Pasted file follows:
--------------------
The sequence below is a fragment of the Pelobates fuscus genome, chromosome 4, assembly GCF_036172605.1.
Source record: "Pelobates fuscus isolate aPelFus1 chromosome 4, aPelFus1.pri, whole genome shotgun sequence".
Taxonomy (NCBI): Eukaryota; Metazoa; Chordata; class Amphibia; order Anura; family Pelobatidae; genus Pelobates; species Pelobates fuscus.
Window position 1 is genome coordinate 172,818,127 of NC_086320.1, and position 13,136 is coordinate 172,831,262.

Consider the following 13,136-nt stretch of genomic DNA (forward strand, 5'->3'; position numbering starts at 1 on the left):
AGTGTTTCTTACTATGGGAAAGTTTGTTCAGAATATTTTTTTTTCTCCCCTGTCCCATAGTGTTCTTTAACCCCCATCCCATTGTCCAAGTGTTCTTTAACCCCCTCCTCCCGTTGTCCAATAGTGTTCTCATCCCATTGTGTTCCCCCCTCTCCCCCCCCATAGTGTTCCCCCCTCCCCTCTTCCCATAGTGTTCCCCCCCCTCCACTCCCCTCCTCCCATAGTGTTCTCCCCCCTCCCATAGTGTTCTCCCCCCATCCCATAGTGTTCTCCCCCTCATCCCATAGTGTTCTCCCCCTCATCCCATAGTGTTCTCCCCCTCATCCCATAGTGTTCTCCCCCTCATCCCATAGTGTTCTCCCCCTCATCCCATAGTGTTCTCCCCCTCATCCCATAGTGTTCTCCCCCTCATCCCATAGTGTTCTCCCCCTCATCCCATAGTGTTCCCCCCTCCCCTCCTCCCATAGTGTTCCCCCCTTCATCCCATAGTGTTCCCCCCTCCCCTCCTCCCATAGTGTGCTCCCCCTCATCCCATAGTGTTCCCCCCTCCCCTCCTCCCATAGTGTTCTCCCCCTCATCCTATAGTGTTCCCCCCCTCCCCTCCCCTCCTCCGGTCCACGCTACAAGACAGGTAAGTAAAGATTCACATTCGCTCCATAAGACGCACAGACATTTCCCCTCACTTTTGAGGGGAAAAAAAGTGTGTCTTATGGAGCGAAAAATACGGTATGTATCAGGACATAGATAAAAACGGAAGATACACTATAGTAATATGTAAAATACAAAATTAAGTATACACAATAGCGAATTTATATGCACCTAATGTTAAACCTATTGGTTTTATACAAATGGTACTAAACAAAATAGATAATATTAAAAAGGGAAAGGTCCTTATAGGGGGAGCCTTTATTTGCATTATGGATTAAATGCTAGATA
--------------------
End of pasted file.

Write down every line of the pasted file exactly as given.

The sequence below is a fragment of the Pelobates fuscus genome, chromosome 4, assembly GCF_036172605.1.
Source record: "Pelobates fuscus isolate aPelFus1 chromosome 4, aPelFus1.pri, whole genome shotgun sequence".
Taxonomy (NCBI): Eukaryota; Metazoa; Chordata; class Amphibia; order Anura; family Pelobatidae; genus Pelobates; species Pelobates fuscus.
Window position 1 is genome coordinate 172,818,127 of NC_086320.1, and position 13,136 is coordinate 172,831,262.

Consider the following 13,136-nt stretch of genomic DNA (forward strand, 5'->3'; position numbering starts at 1 on the left):
AGTGTTTCTTACTATGGGAAAGTTTGTTCAGAATATTTTTTTTTCTCCCCTGTCCCATAGTGTTCTTTAACCCCCATCCCATTGTCCAAGTGTTCTTTAACCCCCTCCTCCCGTTGTCCAATAGTGTTCTCATCCCATTGTGTTCCCCCCTCTCCCCCCCCATAGTGTTCCCCCCTCCCCTCTTCCCATAGTGTTCCCCCCCCTCCACTCCCCTCCTCCCATAGTGTTCTCCCCCCTCCCATAGTGTTCTCCCCCCATCCCATAGTGTTCTCCCCCTCATCCCATAGTGTTCTCCCCCTCATCCCATAGTGTTCTCCCCCTCATCCCATAGTGTTCTCCCCCTCATCCCATAGTGTTCTCCCCCTCATCCCATAGTGTTCTCCCCCTCATCCCATAGTGTTCTCCCCCTCATCCCATAGTGTTCTCCCCCTCATCCCATAGTGTTCCCCCCTCCCCTCCTCCCATAGTGTTCCCCCCTTCATCCCATAGTGTTCCCCCCTCCCCTCCTCCCATAGTGTGCTCCCCCTCATCCCATAGTGTTCCCCCCTCCCCTCCTCCCATAGTGTTCTCCCCCTCATCCTATAGTGTTCCCCCCCTCCCCTCCCCTCCTCCGGTCCACGCTACAAGACAGGTAAGTAAAGATTCACATTCGCTCCATAAGACGCACAGACATTTCCCCTCACTTTTGAGGGGAAAAAAAGTGTGTCTTATGGAGCGAAAAATACGGTATGTATCAGGACATAGATAAAAACGGAAGATACACTATAGTAATATGTAAAATACAAAATTAAGTATACACAATAGCGAATTTATATGCACCTAATGTTAAACCTATTGGTTTTATACAAATGGTACTAAACAAAATAGATAATATTAAAAAGGGAAAGGTCCTTATAGGGGGAGCCTTTATTTGCATTATGGATTAAATGCTAGATA